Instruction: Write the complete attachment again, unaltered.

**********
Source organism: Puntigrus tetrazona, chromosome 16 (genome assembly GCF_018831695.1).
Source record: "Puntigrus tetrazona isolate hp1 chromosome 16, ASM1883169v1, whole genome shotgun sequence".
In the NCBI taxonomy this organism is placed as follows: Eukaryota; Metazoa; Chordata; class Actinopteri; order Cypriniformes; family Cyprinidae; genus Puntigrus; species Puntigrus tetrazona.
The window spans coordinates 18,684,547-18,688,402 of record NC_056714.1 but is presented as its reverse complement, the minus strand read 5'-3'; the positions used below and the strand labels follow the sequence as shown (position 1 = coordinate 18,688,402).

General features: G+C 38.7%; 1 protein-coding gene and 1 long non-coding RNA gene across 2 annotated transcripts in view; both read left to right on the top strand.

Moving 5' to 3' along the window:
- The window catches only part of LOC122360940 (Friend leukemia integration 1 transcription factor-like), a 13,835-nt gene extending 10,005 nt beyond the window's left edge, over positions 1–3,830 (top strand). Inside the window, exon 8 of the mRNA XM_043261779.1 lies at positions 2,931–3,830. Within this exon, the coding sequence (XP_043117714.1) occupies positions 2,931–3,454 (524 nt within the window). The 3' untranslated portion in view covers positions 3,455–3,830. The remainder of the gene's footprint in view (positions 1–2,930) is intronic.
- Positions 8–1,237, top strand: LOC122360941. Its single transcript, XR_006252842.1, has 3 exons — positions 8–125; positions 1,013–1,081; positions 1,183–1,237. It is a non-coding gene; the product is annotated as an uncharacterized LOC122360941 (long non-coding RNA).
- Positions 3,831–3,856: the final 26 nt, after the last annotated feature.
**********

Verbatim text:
Source organism: Puntigrus tetrazona, chromosome 16 (genome assembly GCF_018831695.1).
Source record: "Puntigrus tetrazona isolate hp1 chromosome 16, ASM1883169v1, whole genome shotgun sequence".
In the NCBI taxonomy this organism is placed as follows: Eukaryota; Metazoa; Chordata; class Actinopteri; order Cypriniformes; family Cyprinidae; genus Puntigrus; species Puntigrus tetrazona.
The window spans coordinates 18,684,547-18,688,402 of record NC_056714.1 but is presented as its reverse complement, the minus strand read 5'-3'; the positions used below and the strand labels follow the sequence as shown (position 1 = coordinate 18,688,402).

General features: G+C 38.7%; 1 protein-coding gene and 1 long non-coding RNA gene across 2 annotated transcripts in view; both read left to right on the top strand.

Moving 5' to 3' along the window:
- The window catches only part of LOC122360940 (Friend leukemia integration 1 transcription factor-like), a 13,835-nt gene extending 10,005 nt beyond the window's left edge, over positions 1–3,830 (top strand). Inside the window, exon 8 of the mRNA XM_043261779.1 lies at positions 2,931–3,830. Within this exon, the coding sequence (XP_043117714.1) occupies positions 2,931–3,454 (524 nt within the window). The 3' untranslated portion in view covers positions 3,455–3,830. The remainder of the gene's footprint in view (positions 1–2,930) is intronic.
- Positions 8–1,237, top strand: LOC122360941. Its single transcript, XR_006252842.1, has 3 exons — positions 8–125; positions 1,013–1,081; positions 1,183–1,237. It is a non-coding gene; the product is annotated as an uncharacterized LOC122360941 (long non-coding RNA).
- Positions 3,831–3,856: the final 26 nt, after the last annotated feature.